In that regards, it reminds me more of a New Labour approach than a Liberal Democrat approach – albeit couched in some excellent speech.

    So, let us be inspired by his words & take “the road less travelled” – but let’s be clear. A Jobs-like figure coming in and sweeping aside Liberal Democrat principles would be unwelcome (however successful the subsequent result).

  • Tony Dawson 5th Jul '17 - 12:59pm

    But havt e nothe Liberal Democrats just lost the nearest thing we’ve ever had to Steve Jobs as Leader following our overlong association with the designer of the Sinclair C5? 😉

  • Dave Orbison 5th Jul '17 - 1:01pm

    Bill I follow your arguement but not your conclusion. In fact quite the reverse.

    I’d say that many LibDems and especially the leadership in recent years have focused on chasing the mainstream centre. The idea being that electoral success depends upon chipping away at those mildly left of centre and those mildly right of centre.

    This is certainly reflected in many LDV posts since the GE and is reinforced by the LibDem equi-distant elections campaign strategy in 2015 and 2017. In fact this is simply the mainstream thinking in the Tory and Labour establishment too.

    If there was any creative rejection of the mainstream approach per se, it was surely Corbyn who appealed to the non traditional ‘market’ of voters and developed a sense of collective momentum that they were, for once, doing something different.

  • I don’t decry in any way thinking outside the box, doing something radically different etc. Posts that challenge orthodoxy are valuable when you’re in a hole and we’re in a deep one.

    There is though a problem with leaning to much on an analogy with a consumer product. The consumer product market operates to different rules to the ‘votes market’.

    It doesn’t matter to Apple how their customers are physically distributed. A Mac bought anywhere is just fine. But in a single member constituency system, you need 35%+ market penetration in a tightly drawn geographic area to win. 20% everywhere = no influence. So you somehow need a proposition that will play to 35%+ where you can make it.

    The other problem is that Apple can win with a smaller number of consumers spending more. In the votes market even people attracted to a premium product still can spend just the one vote.

    Creative thinking, yes please. But this analogy isn’t going to take us all the way. Not without PR anyway!

  • David Pocock 5th Jul '17 - 1:51pm

    One thing I think that would be good is the community idea from Bills idea. We have the internet but other than here I don’t know of a good forum for general chat and friendship. It might sound trite but if a few million vote for us and our membership is 100k then some platform where we can all mingle as liberals in and out of the party will not only help with recruitment if more party members but will disemmimate ideas too. And that is a two way street, our voters can communicate their thoughts and the party theirs.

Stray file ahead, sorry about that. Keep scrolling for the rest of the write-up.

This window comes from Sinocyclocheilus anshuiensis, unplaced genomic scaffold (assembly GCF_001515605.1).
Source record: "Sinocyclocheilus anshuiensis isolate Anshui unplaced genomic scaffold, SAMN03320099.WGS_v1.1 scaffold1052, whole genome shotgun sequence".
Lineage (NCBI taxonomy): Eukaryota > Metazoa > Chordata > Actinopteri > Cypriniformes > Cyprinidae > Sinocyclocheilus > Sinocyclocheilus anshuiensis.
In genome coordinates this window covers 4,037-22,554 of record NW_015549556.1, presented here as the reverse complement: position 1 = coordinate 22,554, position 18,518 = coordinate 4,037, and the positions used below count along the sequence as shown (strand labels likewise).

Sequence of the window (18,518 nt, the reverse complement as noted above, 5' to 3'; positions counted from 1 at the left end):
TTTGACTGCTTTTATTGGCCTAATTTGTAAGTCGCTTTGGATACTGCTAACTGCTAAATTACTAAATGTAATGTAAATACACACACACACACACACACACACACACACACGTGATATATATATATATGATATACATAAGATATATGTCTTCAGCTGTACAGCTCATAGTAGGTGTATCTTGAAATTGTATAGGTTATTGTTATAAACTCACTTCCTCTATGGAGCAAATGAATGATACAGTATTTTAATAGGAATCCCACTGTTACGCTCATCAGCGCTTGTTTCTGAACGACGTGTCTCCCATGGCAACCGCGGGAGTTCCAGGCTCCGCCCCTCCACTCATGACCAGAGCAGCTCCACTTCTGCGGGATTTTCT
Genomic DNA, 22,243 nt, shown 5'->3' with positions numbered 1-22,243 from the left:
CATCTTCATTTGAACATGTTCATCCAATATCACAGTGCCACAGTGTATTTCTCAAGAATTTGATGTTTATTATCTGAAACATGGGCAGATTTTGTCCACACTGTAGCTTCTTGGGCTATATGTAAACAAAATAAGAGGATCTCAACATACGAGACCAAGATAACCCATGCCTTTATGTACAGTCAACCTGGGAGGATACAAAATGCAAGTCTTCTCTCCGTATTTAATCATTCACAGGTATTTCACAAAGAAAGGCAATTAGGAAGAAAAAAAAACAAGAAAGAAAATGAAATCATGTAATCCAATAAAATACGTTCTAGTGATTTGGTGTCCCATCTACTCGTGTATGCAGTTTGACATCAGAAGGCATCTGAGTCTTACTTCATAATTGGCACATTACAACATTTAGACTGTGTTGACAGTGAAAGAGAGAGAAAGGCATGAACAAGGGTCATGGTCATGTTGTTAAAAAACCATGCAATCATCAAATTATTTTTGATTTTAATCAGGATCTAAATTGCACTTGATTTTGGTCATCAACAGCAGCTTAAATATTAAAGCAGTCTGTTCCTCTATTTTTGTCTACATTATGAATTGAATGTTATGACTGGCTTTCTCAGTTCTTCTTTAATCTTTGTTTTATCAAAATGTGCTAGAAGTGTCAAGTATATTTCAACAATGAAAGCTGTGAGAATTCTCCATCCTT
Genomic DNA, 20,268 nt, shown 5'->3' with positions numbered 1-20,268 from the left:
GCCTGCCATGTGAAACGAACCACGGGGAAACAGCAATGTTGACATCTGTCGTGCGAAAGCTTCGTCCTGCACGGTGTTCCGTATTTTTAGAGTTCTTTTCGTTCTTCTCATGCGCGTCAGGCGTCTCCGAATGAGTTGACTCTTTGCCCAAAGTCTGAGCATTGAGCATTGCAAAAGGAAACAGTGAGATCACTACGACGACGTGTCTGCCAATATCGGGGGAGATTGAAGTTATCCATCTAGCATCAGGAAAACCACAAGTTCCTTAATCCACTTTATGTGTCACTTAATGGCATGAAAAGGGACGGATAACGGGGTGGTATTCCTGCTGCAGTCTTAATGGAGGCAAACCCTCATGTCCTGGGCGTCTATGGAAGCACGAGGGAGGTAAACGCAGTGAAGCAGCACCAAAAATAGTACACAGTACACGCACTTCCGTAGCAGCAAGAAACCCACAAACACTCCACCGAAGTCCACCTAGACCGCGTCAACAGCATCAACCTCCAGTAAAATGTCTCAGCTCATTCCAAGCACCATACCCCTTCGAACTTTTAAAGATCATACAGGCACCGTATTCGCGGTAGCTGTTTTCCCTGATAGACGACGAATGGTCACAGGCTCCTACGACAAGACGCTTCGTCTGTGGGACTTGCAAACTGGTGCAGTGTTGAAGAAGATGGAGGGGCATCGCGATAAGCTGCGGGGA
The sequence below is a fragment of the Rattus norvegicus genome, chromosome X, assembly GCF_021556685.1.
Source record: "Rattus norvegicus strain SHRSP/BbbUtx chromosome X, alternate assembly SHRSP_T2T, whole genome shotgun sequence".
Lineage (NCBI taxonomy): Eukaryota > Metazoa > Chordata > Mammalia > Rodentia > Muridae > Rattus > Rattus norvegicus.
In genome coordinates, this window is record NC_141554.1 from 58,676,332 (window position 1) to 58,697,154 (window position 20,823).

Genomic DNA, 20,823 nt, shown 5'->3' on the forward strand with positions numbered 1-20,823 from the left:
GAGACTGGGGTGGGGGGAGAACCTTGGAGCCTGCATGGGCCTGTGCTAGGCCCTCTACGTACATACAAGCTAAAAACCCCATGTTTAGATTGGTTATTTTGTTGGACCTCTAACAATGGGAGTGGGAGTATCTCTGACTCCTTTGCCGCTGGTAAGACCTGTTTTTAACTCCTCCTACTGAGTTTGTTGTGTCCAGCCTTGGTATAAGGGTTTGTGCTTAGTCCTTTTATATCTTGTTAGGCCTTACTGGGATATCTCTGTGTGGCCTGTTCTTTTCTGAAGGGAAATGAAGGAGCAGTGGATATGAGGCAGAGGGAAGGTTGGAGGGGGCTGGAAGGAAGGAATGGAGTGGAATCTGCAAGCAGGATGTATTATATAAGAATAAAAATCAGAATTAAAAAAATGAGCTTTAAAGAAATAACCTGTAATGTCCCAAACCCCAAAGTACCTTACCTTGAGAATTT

I guess I’m being quite nebulous and I can’t quite imagine what such a platform would look like and how you would keep it open but avoid entryism but if we could build out to our voters more and people we can make voters it can’t really hurt.

    Oh and we must as a party be ready to fight to the death for internet freedom. A lot of young people will join us in that fight.

  • Peter Watson 5th Jul '17 - 2:04pm

    @David Pocock “other than here I don’t know of a good forum for general chat and friendship … some platform where we can all mingle as liberals in and out of the party”
    I think that “here” is actually very good for that. This site’s open approach is its strength as it means that those of us not in the party can see the broader Lib Dem opinions behind the official party line (though this can sometimes be confusing), and we can be informed (and possibly persuaded) by the discussions and offer a view from the outside. The moderators do a good job and there is little or no noticeable “trolling”.

  • nvelope2003 5th Jul '17 - 2:11pm

    Dave Orbison: Corbyn is not appealong to the non traditional market but appealing to the traditional market of those who want someone else to pay their bills. Of course he cannot lose with those who have not thought this through and might very well win an election. The problems will arise when the money runs out but no doubt the current Labour Party will adopt the tactics used in Cuba, Venezuela and earlier in Czechoslovakia etc to deal with those who are unhappy with the results of their policies.

  • Sue Sutherland 5th Jul '17 - 2:44pm

    I agree we need to value our voters more but the problem is that in many cases we don’t know who they are. I’d like to see us surveying those we have identified to see what it is about the Lib Dems that particularly resonates with them. IMHO that would be much more positive than bewailing the fact that our vote fell. It might not be a high core vote but it seems pretty much a core vote to me.

  • Joseph Bourke 5th Jul '17 - 3:05pm

    Bill,

    with the Apple analogy, I think we have ti understand that Mac’s are still a niche product used largely by the graphic design community. Apple’s corporate success came through improvement of products that had been developed by others – merging the highly successful Sony Walkman/MP3 players for portable music with the mobile phone, heretheto dominated by Nokia.

    The company’s success was not such much reinventing the wheel as developing branding and innovative design around existing technology to serve a market that had already been created. A single Iphone could now do the job where two separate devices were needed before.